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ERIC Number: EJ1014361
Record Type: Journal
Publication Date: 2013
Pages: 34
Abstractor: ERIC
ISBN: N/A
ISSN: ISSN-0889-6143
EISSN: N/A
Of Ladybugs, Low Status, and Loving the Job: Writing Center Professionals Navigating Their Careers
Geller, Anne Ellen; Denny, Harry
Writing Center Journal, v33 n1 p96-129 2013
Upon arriving on their first day of work, new writing center professionals (WCPs) may be pleased to find they have inherited well-furnished tutorial spaces or established peer-tutoring courses. be welcomed by supportive, cross-disciplinary writing committees or invested deans. Those who start in their positions as their institutions' first full-time writing center directors or first "faculty" writing center directors find other signs they read as auspicious--budgets in place, job descriptions with course releases for "teaching" tutors within the center, and English departments with composition faculty who they believe are welcoming them as equal colleagues. This optimism leads to the development of graduate courses on writing center administration, writing center dissertations, and applause for each new tenure-track writing center position created. During the course of this study, the authors listened as participants described the paths they followed to what they believed would be economic, cultural, social, and intellectual "promised lands," the positions of privilege in the academy they had long coveted. But for many, the process of developing a career, growing a professional unit, becoming a teacher/scholar/administrator, and building an intellectual agenda also presented challenges. After the study's impetus and methods are described, the authors present themes and insights that emerged from their interviews. Then, they consider what they have learned from this study: the very aspects of WCPs' positions that turn out to be the most important to their success and satisfaction are at tension with the academic cultural actions that feed disciplinary growth and could position WCPs as central agents in the discipline of English. For them, this finding is troubling and foreboding, for it documents the tensions seen in struggles over intellectual labor and disciplinary identity at the nexus of writing centers, writing program administration, composition scholarship, and English studies. They believe the insights of their study of WCPs foreshadow both great promise and great peril for graduate students, junior faculty, and all those who mentor them and otherwise guide the profession. (Contains 7 notes.)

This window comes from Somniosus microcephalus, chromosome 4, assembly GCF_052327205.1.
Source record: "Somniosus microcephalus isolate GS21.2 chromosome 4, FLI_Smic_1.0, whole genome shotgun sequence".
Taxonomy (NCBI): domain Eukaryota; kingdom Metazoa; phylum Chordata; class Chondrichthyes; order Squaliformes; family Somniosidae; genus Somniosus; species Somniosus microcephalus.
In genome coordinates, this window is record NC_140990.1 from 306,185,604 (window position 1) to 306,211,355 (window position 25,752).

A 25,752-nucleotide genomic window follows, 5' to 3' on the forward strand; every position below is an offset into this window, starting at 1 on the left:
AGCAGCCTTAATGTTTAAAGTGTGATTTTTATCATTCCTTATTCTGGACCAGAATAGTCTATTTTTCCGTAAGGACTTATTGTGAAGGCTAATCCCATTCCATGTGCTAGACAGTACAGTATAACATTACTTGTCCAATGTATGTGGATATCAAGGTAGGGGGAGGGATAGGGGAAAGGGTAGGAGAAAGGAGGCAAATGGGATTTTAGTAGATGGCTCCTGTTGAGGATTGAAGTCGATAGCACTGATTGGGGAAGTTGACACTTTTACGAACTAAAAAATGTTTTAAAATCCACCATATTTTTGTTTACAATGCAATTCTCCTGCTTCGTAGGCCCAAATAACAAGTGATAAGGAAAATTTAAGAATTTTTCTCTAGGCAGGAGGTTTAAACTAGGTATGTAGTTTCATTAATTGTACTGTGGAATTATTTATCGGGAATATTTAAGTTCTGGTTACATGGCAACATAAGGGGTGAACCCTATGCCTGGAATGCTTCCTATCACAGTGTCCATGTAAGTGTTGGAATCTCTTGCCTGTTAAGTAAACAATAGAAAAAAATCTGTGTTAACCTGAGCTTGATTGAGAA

Writing Center Journal. 011 Memorial Hall University of Delaware, Newark, DE 19718. e-mail: writingcenterjournal@english.udel.edu; Web site: http://www.english.udel.edu/wcj
Publication Type: Journal Articles; Reports - Research
Education Level: Higher Education; Postsecondary Education
Audience: N/A
Language: English
Sponsor: N/A
Authoring Institution: N/A
Identifiers - Location: Kansas
Grant or Contract Numbers: N/A